I look up every new subscriber and send them a personal note. The idea is that it’s much easier for readers to reply to a personal email than to a question in a newsletter. And that once someone has replied personally, and we have built trust, they are more at ease to also reply to questions in the newsletter or with ideas in general.
The message I send is one part about the reader and one part a simple question. If I were to reach out to Michaël Jarjour, Revue’s head of publisher relations, this is what it would read:
Hey Michaël,
This is Mark. I write The week in newsletters for Revue.
I try to have a good feel for who reads my newsletter and look up a little info about new subscribers. Think you’re the head of publisher relations at Revue? And also worked on newsletters for the NZZ before?
Could you send me a quick reply and let me know which topics you are most interested in? Pop-up newsletters, conversion to subscription, ads and sponsoring, monetization, growth, deliverability, engagement, metrics, strategy, examples of great newsletters, or maybe something different?
Thanks, Mark.
Given the roughly 900 current subscribers plus some un-subscribers along the way, I gather that I have sent an email to close to 1.000 people who subscribed to The Week in Newsletters. I went through the replies and counted more than 200.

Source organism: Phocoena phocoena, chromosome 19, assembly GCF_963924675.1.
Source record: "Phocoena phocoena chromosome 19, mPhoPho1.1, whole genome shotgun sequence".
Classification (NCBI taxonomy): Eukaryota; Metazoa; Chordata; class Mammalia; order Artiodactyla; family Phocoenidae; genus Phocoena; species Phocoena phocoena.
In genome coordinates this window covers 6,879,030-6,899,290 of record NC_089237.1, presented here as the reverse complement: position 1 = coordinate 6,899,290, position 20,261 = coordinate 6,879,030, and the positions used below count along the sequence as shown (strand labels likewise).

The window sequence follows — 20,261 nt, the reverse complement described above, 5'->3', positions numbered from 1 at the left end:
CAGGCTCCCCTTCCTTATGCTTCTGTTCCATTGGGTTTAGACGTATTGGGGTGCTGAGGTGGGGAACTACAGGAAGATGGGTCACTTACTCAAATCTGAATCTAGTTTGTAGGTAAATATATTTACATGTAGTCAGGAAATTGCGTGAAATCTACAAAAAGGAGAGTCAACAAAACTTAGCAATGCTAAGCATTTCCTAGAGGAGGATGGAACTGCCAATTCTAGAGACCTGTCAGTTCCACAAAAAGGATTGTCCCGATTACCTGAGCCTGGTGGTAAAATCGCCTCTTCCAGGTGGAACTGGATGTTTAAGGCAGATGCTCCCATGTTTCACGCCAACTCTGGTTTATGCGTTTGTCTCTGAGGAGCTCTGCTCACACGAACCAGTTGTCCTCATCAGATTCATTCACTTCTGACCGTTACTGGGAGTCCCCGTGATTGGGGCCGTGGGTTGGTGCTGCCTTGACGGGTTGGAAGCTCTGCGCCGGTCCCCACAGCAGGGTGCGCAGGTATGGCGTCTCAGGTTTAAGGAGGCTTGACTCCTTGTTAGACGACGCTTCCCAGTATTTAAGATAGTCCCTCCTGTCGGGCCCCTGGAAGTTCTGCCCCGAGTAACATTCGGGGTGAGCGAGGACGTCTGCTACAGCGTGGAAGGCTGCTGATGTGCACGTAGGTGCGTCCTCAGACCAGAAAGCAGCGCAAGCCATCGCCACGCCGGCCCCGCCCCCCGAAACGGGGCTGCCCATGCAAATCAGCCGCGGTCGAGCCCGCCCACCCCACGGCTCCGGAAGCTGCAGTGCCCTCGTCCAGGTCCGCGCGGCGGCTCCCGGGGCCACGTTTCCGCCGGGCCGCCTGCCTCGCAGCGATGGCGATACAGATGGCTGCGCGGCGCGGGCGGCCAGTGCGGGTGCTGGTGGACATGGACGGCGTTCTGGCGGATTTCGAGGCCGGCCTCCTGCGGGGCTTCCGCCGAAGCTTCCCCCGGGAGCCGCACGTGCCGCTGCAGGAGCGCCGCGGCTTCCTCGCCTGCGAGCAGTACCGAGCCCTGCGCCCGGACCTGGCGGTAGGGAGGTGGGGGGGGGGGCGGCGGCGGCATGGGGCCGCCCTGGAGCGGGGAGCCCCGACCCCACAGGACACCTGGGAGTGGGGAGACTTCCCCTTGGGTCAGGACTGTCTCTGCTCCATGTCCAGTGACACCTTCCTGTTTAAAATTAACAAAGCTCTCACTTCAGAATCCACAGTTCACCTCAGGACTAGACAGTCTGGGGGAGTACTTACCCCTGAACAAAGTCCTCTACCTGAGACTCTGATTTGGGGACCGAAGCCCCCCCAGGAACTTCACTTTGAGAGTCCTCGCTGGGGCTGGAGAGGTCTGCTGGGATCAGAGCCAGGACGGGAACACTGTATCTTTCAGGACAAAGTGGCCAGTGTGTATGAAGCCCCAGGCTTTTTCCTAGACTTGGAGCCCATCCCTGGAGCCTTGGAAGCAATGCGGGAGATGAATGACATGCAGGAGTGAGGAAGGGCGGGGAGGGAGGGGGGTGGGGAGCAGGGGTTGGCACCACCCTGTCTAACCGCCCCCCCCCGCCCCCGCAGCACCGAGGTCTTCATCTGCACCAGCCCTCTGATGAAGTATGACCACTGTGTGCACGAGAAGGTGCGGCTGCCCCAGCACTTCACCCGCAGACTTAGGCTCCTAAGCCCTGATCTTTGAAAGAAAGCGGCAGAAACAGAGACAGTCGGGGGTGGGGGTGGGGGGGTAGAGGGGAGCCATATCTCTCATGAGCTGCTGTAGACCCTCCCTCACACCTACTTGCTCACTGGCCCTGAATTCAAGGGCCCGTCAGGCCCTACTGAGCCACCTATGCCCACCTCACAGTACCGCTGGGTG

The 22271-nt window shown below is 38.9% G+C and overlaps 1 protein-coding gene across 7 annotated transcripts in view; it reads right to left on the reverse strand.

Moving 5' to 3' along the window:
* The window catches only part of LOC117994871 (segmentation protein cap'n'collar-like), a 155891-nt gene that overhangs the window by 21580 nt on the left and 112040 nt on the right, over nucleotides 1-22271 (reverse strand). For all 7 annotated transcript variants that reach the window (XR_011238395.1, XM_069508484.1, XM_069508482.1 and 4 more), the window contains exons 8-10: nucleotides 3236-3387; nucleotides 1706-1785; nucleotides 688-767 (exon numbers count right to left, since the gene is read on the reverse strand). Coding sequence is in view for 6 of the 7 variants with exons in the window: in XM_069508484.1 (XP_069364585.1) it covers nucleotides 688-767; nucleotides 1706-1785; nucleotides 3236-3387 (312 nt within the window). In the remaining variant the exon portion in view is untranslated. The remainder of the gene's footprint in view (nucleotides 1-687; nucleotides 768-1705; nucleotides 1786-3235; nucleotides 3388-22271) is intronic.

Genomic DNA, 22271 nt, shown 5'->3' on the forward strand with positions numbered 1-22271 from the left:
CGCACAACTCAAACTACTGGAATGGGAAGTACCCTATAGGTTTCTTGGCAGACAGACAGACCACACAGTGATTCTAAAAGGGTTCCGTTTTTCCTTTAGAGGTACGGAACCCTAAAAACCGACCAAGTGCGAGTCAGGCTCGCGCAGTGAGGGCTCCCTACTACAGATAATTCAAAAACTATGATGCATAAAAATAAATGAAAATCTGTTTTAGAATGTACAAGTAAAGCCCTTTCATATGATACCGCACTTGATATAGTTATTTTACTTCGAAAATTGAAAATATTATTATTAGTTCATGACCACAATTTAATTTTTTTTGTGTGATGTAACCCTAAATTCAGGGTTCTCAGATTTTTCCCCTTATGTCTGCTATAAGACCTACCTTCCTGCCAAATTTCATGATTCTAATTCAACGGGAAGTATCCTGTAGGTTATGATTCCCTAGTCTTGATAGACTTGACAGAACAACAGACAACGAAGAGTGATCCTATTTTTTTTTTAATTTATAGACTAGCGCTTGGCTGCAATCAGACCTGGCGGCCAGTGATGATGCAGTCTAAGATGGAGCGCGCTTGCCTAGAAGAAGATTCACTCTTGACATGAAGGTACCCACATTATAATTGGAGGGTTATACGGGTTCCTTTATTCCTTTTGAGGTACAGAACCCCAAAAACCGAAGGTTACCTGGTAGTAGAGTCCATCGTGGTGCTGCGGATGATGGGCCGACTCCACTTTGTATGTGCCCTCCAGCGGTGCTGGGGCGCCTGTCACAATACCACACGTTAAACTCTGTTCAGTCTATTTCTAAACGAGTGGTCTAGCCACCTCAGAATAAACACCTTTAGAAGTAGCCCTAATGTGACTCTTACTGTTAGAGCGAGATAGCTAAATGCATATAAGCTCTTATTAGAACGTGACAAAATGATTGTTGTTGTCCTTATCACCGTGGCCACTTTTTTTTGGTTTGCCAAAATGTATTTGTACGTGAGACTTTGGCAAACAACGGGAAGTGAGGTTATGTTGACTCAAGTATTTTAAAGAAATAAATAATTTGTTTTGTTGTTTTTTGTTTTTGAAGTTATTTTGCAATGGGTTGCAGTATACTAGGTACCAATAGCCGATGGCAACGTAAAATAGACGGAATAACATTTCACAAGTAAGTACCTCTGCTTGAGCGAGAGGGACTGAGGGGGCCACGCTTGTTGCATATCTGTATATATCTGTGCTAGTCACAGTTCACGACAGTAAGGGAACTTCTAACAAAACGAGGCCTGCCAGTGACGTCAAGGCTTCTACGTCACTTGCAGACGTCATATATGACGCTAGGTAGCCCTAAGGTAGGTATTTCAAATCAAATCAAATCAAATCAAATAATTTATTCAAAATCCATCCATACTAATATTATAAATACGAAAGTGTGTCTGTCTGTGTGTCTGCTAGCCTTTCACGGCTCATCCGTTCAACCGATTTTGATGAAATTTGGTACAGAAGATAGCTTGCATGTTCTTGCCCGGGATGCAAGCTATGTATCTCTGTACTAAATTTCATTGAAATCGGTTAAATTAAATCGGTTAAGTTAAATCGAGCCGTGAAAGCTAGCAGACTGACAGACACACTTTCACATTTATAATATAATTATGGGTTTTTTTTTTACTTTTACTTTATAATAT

So one in four or five people take the time to write back. Some of them with just one or two topic suggestions. Which is great. And many with some personal background about themselves, new ideas and perspectives for the newsletter, or related projects they are working on.
It’s a little bit of work to do the research and reach out individually, but the replies are well worth it. I have gotten a lot of ideas and inspiration for the newsletter, built a network of newsletter experts, connected to people who work for Revue and also some future customers.
It has also resulted in a solid and growing segment of highly engaged readers, so I definitely recommend the approach. And if you haven’t replied yet or my email didn’t make it through to you, I would love to hear from you!
From the replies to my welcome email, I have a good idea about the audience. With that knowledge, I think a lot about the right topics for this newsletter.